Best Management Practices For Improving Rice Production And Quality

PORTAGEVILLE, MO.
   Quality characteristics of the rice grain are a key factor for determining the market price and consumer acceptance of rice and rice products. Rice quality has many meanings depending on use of the rice, interests and ethnic backgrounds of the consumer and the health attributes of the food. Rice quality involves several factors such as milling quality; cooking, eating and processing quality; nutritive quality and specific standards for cleanness, soundness and purity. Rice quality characteristics vary depending on genetic and cultivation characteristics, but are not well understood by the general American public. Ultimately rice quality should be emphasized more in terms of marketing and be related to consumer preference of each rice product. Taste of rice depends on the processing, different starches in the grain and how the rice is cooked. Currently most of the rice grown in Southeast Missouri is long-grain and is well accepted by U.S. and several North African cultures. In contrast, medium grain rice is preferred by many East Asian cultures.
   Most production of medium-grain rice in the U.S. occurs in California. But water shortage issues are becoming a negative factor to increased production in the California area. This has led to some states, including Arkansas and Louisiana, to promote increased medium-grain rice production by their farmers. Thus, merely increasing medium-grain rice production in Missouri may lead to a price decrease due to more competition at the market. But, improving taste and meeting preferences may gain more attention from the medium-grain rice consumer.
   Medium-grain rice is consumed as table rice mainly by Asians as a favorable staple with average per capita consumption by Asian Americans of 70-100 lbs per year. For the past several years, the price of medium-grain rice has increased due to increasing demand from a growing population and an unstable market situation. In the consumer market, price per pound of medium-grain rice at the market can vary by 2 to 3-fold depending on taste preference whereas prices of long-grain rice tend to be similar. Recent research showed that consumer preference of medium-grain rice was 45 percent on taste, 27 percent on price, and 21 percent on perceived safety. This implies that price of medium-grain rice tends to focus on taste and safety of rice. Taste of medium-grain rice is related to various management factors including variety characteristics, crop and soil management technologies, climate factors and post harvesting processing. Generally, rice with high consumer preference contains less than 7 percent protein and less than 20 percent amylose type starch in the grain.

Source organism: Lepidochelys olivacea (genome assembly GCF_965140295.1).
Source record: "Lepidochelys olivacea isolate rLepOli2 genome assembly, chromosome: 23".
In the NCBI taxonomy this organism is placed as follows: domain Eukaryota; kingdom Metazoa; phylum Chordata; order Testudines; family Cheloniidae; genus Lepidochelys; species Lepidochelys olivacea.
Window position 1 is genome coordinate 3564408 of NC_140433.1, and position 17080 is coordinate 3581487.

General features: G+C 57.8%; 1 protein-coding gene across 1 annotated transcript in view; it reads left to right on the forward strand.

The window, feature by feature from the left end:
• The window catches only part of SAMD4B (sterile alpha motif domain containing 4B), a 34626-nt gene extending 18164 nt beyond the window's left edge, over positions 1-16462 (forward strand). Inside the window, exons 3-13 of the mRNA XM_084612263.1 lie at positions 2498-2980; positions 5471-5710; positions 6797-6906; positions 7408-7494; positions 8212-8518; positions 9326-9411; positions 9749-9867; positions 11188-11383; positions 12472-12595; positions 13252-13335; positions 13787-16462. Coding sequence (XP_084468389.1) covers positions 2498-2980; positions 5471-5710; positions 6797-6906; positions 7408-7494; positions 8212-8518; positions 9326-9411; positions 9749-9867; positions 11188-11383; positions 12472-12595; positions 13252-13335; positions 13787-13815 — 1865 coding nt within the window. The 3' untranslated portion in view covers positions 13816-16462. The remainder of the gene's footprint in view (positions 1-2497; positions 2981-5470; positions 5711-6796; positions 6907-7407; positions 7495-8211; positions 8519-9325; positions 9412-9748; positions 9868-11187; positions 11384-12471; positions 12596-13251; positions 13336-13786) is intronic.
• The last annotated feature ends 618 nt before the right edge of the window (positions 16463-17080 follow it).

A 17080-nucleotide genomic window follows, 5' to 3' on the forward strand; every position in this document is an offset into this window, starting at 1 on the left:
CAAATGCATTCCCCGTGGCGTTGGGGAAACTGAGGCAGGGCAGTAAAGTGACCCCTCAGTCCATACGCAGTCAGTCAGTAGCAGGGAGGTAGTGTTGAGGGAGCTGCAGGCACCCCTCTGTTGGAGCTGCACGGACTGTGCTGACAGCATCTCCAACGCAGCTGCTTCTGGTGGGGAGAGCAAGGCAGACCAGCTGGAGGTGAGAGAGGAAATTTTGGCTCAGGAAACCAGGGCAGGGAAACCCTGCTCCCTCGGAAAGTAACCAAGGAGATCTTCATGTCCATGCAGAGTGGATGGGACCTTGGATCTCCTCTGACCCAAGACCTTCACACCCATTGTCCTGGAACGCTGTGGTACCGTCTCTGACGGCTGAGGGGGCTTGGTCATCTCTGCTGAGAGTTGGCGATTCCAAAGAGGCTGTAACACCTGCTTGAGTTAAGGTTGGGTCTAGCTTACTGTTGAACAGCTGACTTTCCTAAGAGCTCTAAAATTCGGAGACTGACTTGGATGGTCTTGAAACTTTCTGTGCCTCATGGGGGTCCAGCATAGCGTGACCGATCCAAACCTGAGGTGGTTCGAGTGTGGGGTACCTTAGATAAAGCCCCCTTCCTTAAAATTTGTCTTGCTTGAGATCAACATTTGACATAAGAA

Objectives
   The objectives of this study are i) to evaluate varietal and management effects on production of medium-grain rice, and ii) to improve consumer- specific taste preferences for mediumgrain rice grown in Southeast Missouri. The delta region of Missouri has good quality water in sufficient amounts for enhanced rice production. Developing varieties and management practices designed to consistently produce high yields of preferred medium-grain rice is the foundation for market branding to give identity and proof of consistent quality of Missouri rice. This will be critical for expanded markets of Asian consumers and put emphasis on quality to meet the developing taste of the U.S. population.
   Results
   Major medium-grain rice varieties will be cultivated with various nitrogen application rates to control the properties of rice grain quality. Chemical characterization of rice grains and milling quality will be evaluated. Tests of taste preference of cooked medium-grained rice will be performed with approximately 300 consumers, many of Asian origin, who value taste when purchasing rice at the market. Δ
   DR. WON K. JUNG: Assistant Professor/Rice Production, University of Missouri

Table 1. Sensory testing for quality of medium-grain rice varieties grown in Southeast Missouri.


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